When it comes to choosing a mortgage for your property purchase, these are the options you’re most likely to encounter.
With a fixed interest mortgage, you lock in an agreed interest rate for a term ranging from six months to five years. This is a popular option because it means that you know exactly what your repayments will be during that time, which makes budgeting easier. It also helps to protect you from rising interest rates. After the fixed rate has expired, you can choose to fix it for another term or move to a floating rate.
When you agree to a fixed rate, you need to be aware that it limits your ability to make ad-hoc lump-sum principal repayments, although most lenders will allow you to increase your regular repayments by a certain amount. If interest rates fall, you won’t benefit from this until your fixed rate period expires. Also, if you sell the house and wish to repay the mortgage early, or you decide to break the fixed rate term, you may be charged a “break fee”.
Some lenders offer capped rate mortgages, where the interest rate can’t rise above a certain point but can drop.
When you choose a floating interest rate (also known as a variable rate), this means that the interest you are charged will rise and fall with the market, and changes are normally linked to fluctuations in the official cash rate (OCR). A floating mortgage gives you the flexibility to make ad-hoc principal repayments, repay large portions of the loan without penalty, or add to the loan if you require additional funds for debt consolidation, large purchases or renovations.
However, floating rates are generally higher than fixed interest rates, and if you’re on a tight budget, increases in the interest rate can create a financial pinch.
You can structure your mortgage so that most of it is at a fixed rate and a small portion is at a floating rate. This can be helpful in instances where you may want to make ad-hoc extra principal payments, but still want to be protected from the full impact of interest rate fluctuations.
This is a popular option because the repayments on a table loan are the same for each payment (assuming the interest rate stays the same) which makes budgeting easy. Also, the initial payments are lower than those of a reducing loan, making it more affordable at the start. With a table loan, at first most of your payments go towards covering the interest, with only a small portion repaying the principal. With each subsequent payment, the amount of interest you pay decreases, and the amount of principal increases. So, at the end of the loan, your repayments are mostly repaying the principal. Overall, this type of loan costs more in interest, but many customers prefer it because of the lower starting cost. Most lenders offer up to a 30-year term for table loans, and you can choose a fixed or floating interest rate.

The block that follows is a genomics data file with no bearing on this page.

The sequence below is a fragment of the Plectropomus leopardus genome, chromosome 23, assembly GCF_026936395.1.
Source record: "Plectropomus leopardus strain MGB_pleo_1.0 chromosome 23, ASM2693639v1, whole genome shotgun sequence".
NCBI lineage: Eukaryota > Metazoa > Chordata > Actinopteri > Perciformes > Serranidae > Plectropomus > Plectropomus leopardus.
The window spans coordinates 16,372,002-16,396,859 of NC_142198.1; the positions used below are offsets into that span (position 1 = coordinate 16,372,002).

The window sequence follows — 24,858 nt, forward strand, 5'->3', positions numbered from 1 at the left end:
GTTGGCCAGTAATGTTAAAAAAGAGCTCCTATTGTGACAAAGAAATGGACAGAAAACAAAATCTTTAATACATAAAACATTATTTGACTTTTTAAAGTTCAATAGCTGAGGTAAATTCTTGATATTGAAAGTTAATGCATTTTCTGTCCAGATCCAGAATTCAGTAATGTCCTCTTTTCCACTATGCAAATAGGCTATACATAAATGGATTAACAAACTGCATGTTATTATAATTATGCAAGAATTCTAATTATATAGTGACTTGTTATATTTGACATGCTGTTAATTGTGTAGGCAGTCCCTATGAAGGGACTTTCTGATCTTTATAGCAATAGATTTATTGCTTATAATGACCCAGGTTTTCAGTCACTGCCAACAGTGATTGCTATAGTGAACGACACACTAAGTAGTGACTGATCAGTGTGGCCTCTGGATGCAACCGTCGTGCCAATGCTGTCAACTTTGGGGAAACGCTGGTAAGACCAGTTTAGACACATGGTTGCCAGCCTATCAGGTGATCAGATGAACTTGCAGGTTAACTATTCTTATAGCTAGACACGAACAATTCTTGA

A reducing loan means that you pay the same amount of principal with every repayment, and the interest payable for that period is calculated on the outstanding amount owing. This means that your payments will start out high, but the interest component will fall with every payment made. Overall, the total cost of a reducing loan is less than a table loan, because you’re paying off more principal earlier on. These mortgages are not very popular in New Zealand, but may be preferable for people who are currently on high incomes but expect that to change (such as couples planning a family in the future). However, if you expect your income to stay high and can manage the higher repayments on an ongoing basis, a more cost-effective option is to pay off a table loan at the higher rate.
Having a revolving credit loan is the same as having a huge overdraft facility. Your revolving credit loan is also your day-to-day transactional account; your pay goes in, and your bills come out, and the difference repays the loan. Because the loan interest is calculated daily, you get the benefit of paying less interest for the time between when your pay goes in and your bills come out, which can translate to significant savings on the amount of interest paid overall. You also get the flexibility of being able to repay or draw down large sums whenever you want to. Putting lump sums into your revolving credit loan will save you more in interest than they would earn in a savings account, plus you avoid the tax charged on savings interest. The drawback with this kind of loan is that it requires plenty of discipline. Because there are no fixed payment dates, it’s easy to lose track of how much you’re actually repaying, and you can find yourself in as much debt as you were a year ago.
If you’re on a tight budget, some lenders will allow you to pay just the interest on a loan for a period of time. This means lower payments, but you aren’t repaying any of the loan itself. In the long run, this kind of loan will cost you more, but it can be a good interim solution if you are expecting your income to increase, or you want extra money in your pocket to do some renovations before you start paying the loan in full.
Whatever kind of mortgage you need, Best Mortgages can help you find it. Call us today to find out more.